Terminal Commands For Mac Os

  1. All Terminal Commands Mac Os X
  2. Zsh Terminal Commands For Mac Os Catalina
  3. Useful Terminal Commands Mac Os X
  4. All Terminal Commands Mac

If you’re working in Terminal on your Mac, you need to know the most important UNIX commands: those that work with directories, those that work with files, and miscellaneous but commonly used commands.

Make Terminal windows stand out with profiles. When you’re logged in to several servers, unique background colors and window titles specified in profiles help you easily spot the right Terminal window. Use profiles built into Terminal, or create your own custom profiles. How to create profiles for Terminal.

One of the coolest ways to get familiar with the Terminal is to use it to open files. If you’re working in Terminal on your Mac, you need to know the most important UNIX commands: those that work with directories, those that work with files, and miscellaneous but commonly used commands. Folders are called directories in UNIX. Commands that refer to filenames, as most do, assume that you’re talking about files in the.

Folders are called directories in UNIX. Commands that refer to filenames, as most do, assume that you’re talking about files in the working directory. When you open the Terminal window, the working directory is set to your home directory, abbreviated ~. Bash shows you the current working directory and your username to the left of its prompt. The following table lists common directory-related commands.

UNIX Directory Commands
CommandWhat It Does
lsLists the names of the files in the working directory. For more
complete information, use ls –alF (.
cd directorynameChanges the working directory to the one you named.
cd ..Brings you up one directory level.
cdReturns you to your home directory.
pwdDisplays the pathname of the current directory.
mkdir newdirectorynameMakes a new directory.
rmdir directorynameRemoves (deletes) an empty directory.

As in Windows, you can redirect the output of a command to a text file. So if you want a record of the files in a folder, type cd, followed by a space, drag the folder’s icon to the Terminal window, and press Return. Type ls > mydirectorylist.txt and press Return again. A file named mydirectorylist.txt will appear in the folder you chose. You can open the file in TextEdit to see a list of the files in that directory.

This table lists commands commonly used when working with files in the Terminal window.

Working with Files
CommandWhat It Does
cp filename1 filename2Copies a file.
chmodChanges permissions for access to a file. Study the man page
before using this one.
diffCompares two files line by line (assumes text).
more filenameDisplays a text file one page at a time. Press the spacebar to
see the next page; press Q to quit. The man command works through
mv filename1 filename2Moves a file or changes its name.
rm filenameRemoves (deletes) a file.

This last table explains other handy commands that anyone getting started in Terminal will likely want to know.

Miscellaneous Commands
CommandWhat It Does
Control+CTerminates most operations.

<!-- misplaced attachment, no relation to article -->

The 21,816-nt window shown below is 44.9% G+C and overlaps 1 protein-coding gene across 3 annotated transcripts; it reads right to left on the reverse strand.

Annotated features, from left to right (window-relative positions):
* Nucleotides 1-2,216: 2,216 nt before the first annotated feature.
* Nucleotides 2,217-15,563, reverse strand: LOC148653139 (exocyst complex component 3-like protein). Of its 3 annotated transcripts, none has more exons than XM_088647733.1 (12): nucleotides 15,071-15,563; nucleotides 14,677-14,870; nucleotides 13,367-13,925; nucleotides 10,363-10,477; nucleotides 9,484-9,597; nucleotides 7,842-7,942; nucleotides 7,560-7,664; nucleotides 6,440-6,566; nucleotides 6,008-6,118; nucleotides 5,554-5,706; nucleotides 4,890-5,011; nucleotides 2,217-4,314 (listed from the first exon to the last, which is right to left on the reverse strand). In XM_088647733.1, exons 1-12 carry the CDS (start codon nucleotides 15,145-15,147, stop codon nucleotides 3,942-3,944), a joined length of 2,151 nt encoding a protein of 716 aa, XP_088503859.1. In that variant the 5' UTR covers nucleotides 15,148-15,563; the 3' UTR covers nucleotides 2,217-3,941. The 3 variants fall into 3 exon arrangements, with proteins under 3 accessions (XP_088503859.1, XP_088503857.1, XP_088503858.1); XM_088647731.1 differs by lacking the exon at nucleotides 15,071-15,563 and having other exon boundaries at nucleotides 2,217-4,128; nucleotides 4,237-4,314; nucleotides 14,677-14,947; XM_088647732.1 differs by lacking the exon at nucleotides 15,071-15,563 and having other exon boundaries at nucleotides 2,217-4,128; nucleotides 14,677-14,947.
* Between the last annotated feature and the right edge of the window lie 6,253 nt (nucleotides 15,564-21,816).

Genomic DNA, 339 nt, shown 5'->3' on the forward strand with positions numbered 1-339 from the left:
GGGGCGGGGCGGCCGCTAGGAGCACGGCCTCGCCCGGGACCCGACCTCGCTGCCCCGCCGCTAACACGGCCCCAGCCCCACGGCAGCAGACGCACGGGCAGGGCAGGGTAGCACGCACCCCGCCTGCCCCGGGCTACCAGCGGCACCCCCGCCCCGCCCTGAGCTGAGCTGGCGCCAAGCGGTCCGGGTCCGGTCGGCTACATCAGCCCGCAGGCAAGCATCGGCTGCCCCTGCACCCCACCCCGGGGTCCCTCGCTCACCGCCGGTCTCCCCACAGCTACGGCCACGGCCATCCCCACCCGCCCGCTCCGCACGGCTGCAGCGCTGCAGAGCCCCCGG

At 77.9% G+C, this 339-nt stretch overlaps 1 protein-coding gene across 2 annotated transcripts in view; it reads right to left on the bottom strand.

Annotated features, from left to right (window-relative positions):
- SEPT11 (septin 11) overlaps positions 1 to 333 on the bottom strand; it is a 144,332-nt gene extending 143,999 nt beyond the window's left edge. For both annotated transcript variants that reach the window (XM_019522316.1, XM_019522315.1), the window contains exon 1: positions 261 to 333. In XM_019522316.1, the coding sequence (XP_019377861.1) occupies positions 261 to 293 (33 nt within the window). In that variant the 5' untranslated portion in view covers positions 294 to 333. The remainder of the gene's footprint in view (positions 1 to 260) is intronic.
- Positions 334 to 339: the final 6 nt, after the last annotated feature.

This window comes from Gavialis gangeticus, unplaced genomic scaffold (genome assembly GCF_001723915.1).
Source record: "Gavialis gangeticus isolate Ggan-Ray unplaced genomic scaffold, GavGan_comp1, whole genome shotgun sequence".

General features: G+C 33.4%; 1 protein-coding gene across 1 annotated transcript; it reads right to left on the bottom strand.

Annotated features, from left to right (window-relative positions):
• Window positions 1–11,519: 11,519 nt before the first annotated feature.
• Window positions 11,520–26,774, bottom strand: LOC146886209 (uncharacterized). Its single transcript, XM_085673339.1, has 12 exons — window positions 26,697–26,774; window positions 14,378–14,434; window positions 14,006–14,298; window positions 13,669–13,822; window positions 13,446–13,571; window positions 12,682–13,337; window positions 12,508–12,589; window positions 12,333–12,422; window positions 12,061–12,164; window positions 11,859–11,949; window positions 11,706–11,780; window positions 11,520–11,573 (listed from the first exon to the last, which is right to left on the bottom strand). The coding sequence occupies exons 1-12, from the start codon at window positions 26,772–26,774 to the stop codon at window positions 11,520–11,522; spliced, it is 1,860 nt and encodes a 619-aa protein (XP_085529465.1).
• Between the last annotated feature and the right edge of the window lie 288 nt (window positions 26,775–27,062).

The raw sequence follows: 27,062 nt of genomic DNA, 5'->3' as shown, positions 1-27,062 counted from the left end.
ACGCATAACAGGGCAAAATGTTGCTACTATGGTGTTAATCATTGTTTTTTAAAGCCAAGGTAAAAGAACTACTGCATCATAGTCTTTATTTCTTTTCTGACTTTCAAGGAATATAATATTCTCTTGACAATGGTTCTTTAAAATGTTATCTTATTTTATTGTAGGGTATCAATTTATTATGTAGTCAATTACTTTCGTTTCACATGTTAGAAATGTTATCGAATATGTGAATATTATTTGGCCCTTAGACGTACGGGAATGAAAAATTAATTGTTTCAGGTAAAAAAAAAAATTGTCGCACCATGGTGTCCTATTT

dateDisplays the current date and time.
echoRepeats whatever appears after the command (after
helpDisplays a partial list of bash commands.
historyDisplays the last commands you typed. You can redo a command by
typing an exclamation point (!) followed immediately (no space) by
the number of that command in the history list. To repeat the last
command, type !!. To repeat the last filename, type
picoA simple UNIX text editor.
psDisplays a list of running processes.
sudoLets you carry out commands for which the account you are using
lacks authority. You will be asked for an administrator’s

When you’re working in Terminal, you don’t have a Trash Can to which deleted files are moved pending ultimate disposal. Delete it, and it’s gone. In general, UNIX has no Undo function.



All terminal commands mac

Terminal is Mac OS X way into the command line world. It is designed for you to typing in specific commands that you would not be able to do otherwise. This is great for customizing your Mac and unveiling hidden features. It is also a good way to destroy you system because you screwed something up.

What I have done is crawl the web look of the Top 50 Terminal commands. These commands are designed to make you make look cooler, act quicker or be generally useful. I have tried to keep commands down to one line, so they are simple and effective to use. Each item will include a description of what it does as well as an appropriate picture is necessary. Many of these commands appear as seperate posts all over the web, but never in one big list. I have tried to keep the amount of sudo commands down to a minimum as this can easily destroy your system. Especially if you go sudoing every thing. I have tried to give the best description I can, if you have a problem leave a comment and I will see if I can solve it. The list is in no particular order. Most of the commands can be reverted by replacing YES with NO and 1 with 0, the opposite. Most of these commands are Leopard compatible and many may not work on Tiger. Try them and see what happens.